The Institute for Women's Health

Vitamin D

Feeling more tired than usual lately?  Or are you experiencing unexplained aches and pains? It may be a lack of vitamin D.

Vitamin D is a vitamin your body absorbs primarily through exposure to sunlight on bare skin, but can also be found in some foods and vitamin D supplements. It helps your body absorb calcium, which is why a lack of vitamin D can lead to brittle bones and aches and pains in both children and adults. Vitamin D deficiencies have also been linked to other conditions like high blood pressure and the “winter blues.”

“Vitamin D is critically important to alleviating depression and maintaining healthy bones,” said Dr. Carlos Cardenas, an obstetrician-gynecologist with the Institute for Women’s Health, San Antonio. “Unfortunately, many people don’t get the amount they need.”

People at a greater risk of vitamin D deficiencies are those who spend a good deal of time indoors and those with darker skin, as their skin pigment blocks the absorption of vitamin D. People who are overweight or obese are also at a higher risk for deficiencies, as vitamin D is fat-soluble, which means more is needed for those with higher body weights.

Being in the sun is the easiest way to get your daily dose of vitamin D, but even here in sunny Texas, it can be difficult. Skin protected by clothes during the winter months won’t absorb vitamin D, and neither will skin protected by sunscreen. If you’ve been experiencing unexplained aches and pains, or feeling more tired than usual lately, a simple test can determine if you need to boost your levels.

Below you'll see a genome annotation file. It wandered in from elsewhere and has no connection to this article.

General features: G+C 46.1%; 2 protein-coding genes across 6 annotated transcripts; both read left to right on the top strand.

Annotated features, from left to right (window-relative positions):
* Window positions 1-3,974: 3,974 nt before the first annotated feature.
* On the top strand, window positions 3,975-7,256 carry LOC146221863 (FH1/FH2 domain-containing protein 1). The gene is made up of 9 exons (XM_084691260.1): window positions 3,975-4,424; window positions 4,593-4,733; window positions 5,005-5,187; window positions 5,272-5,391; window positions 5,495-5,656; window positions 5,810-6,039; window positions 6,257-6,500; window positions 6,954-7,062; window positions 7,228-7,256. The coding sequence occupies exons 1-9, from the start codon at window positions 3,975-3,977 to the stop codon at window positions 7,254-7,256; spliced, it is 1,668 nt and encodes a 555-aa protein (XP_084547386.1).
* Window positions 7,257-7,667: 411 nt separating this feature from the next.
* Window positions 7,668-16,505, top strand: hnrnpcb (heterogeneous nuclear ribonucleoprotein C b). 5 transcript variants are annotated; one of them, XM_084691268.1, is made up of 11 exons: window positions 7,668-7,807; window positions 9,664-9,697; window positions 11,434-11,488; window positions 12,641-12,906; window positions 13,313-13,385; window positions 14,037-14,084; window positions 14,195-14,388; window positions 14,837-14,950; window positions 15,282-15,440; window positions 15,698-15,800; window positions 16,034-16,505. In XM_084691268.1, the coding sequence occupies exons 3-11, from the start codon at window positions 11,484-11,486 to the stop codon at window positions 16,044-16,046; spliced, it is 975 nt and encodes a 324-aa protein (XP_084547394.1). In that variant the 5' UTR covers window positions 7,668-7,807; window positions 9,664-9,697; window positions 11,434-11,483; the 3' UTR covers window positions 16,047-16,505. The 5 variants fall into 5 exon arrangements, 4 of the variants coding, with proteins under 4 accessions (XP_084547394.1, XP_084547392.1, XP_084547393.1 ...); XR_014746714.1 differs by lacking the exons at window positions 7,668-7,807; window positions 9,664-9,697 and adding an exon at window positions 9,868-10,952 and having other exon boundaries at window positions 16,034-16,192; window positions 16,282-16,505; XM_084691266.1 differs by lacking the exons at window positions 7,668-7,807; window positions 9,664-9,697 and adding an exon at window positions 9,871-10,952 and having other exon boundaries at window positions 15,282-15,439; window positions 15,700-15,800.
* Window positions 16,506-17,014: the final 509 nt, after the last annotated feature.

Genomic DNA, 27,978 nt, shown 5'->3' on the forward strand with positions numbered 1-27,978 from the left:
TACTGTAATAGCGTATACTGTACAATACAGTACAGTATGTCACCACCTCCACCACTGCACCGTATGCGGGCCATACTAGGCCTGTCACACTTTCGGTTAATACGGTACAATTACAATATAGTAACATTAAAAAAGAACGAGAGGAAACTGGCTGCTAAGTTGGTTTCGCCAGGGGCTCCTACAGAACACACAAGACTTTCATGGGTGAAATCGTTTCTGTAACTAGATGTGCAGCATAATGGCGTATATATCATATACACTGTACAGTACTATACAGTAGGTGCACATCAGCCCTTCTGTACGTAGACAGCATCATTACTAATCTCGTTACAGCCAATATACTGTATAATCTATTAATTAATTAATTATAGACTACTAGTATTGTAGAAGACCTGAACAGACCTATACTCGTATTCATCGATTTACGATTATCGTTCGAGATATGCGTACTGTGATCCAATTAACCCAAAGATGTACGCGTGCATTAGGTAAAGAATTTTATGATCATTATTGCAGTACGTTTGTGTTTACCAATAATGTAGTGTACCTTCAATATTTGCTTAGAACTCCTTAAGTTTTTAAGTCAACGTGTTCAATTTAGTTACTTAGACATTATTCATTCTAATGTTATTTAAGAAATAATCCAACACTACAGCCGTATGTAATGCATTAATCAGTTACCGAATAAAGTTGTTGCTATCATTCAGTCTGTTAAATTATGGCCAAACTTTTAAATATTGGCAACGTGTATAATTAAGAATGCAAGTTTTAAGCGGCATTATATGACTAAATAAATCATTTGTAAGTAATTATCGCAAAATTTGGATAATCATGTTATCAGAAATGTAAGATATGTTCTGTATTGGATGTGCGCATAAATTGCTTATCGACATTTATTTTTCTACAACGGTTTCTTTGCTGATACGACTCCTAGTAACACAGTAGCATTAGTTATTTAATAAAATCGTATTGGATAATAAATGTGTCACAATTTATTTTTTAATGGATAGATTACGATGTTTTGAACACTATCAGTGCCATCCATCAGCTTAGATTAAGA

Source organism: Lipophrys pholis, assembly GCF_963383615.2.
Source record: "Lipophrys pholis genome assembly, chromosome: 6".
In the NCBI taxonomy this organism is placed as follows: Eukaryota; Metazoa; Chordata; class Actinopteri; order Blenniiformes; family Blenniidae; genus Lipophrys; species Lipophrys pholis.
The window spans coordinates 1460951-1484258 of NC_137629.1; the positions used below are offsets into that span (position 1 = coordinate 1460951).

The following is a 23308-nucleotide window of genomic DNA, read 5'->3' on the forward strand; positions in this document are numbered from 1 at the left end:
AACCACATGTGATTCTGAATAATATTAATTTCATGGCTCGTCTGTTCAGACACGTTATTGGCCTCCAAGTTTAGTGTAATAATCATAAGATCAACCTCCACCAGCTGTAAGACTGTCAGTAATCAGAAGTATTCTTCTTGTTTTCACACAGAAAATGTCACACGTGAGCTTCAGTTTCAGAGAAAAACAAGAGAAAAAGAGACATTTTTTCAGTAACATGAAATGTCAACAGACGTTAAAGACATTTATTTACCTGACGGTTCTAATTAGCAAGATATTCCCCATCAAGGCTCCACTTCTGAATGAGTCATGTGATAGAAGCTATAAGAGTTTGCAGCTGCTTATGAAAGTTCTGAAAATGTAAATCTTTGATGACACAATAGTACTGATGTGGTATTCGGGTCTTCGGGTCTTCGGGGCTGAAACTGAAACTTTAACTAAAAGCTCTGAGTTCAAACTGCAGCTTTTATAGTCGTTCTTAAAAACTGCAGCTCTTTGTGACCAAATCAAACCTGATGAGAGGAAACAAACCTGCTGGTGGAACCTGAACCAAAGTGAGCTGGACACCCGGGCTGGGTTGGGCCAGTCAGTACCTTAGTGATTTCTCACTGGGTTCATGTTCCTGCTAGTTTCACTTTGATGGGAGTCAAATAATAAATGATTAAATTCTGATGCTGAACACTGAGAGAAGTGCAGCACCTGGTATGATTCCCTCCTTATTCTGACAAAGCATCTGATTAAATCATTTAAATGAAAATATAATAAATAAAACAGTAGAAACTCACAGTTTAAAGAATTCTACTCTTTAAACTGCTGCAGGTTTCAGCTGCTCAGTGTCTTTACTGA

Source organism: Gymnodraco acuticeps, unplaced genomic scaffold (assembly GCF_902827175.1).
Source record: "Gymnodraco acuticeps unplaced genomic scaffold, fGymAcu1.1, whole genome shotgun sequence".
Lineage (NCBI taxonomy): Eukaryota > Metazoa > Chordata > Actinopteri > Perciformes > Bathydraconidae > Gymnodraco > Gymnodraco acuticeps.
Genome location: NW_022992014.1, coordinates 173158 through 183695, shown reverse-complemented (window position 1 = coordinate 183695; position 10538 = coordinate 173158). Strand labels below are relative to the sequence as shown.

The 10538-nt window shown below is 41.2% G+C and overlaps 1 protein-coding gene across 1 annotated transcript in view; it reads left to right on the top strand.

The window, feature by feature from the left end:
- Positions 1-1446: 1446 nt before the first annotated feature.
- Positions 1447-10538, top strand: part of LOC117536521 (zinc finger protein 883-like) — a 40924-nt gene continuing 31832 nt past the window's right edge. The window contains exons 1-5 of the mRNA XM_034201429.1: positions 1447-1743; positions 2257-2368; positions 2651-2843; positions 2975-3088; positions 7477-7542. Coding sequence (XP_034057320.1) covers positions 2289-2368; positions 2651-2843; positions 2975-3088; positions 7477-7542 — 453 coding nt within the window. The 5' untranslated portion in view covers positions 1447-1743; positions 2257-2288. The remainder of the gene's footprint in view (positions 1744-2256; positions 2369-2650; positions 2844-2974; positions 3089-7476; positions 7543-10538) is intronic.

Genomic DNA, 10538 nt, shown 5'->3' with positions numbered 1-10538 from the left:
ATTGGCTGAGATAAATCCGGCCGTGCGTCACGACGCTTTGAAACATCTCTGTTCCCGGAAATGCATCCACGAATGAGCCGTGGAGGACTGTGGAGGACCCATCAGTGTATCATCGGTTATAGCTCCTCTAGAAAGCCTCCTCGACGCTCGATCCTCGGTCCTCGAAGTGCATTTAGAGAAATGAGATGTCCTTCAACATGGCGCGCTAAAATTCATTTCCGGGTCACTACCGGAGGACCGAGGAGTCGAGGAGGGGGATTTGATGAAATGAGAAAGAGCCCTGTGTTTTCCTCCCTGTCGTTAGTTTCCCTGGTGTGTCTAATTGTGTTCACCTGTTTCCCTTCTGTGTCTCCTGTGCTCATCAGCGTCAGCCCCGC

“Testing for vitamin D deficiencies is done by a blood test, which an OBGYN can order,” Dr. Cardenas said. “Blood tests are the only way to measure the amount of vitamin D in a person’s body. From that point, a treatment course is recommended, whether it’s supplements or increased daily exposure to sunlight.”

Dr. Cardenas emphasizes the importance of a patient talking to their physician about symptoms they’ve been experiencing. “We can only treat the symptoms we’re aware of,” he says. “If a patient doesn’t talk to us about their symptoms, vitamin D deficiencies can be more difficult to identify.”

Nursing mothers should also talk to their OBGYN about taking a vitamin D supplement to support the growth of their baby’s healthy bones.

“Mothers who are exclusively breast-feeding their infants should be taking a vitamin D supplement so it passes on to their baby,” Dr. Cardenas advised. “Otherwise, the baby is more likely to be vitamin D deficient.”

While it’s always important to protect your skin from the sun, getting outside a few times a week for a walk or a bike ride may help to naturally increase your body’s levels of vitamin D.

“Take advantage of the beautiful weather in Texas, even during the winter season,” Dr. Cardenas urged. “It’s more beneficial than you think!”

CardenasCarlos Cardenas, M.D., is an obstetrician-gynecologist with the Institute for Women’s Health, San Antonio. To schedule an appointment with Dr. Cardenas, please call 210.226.9705.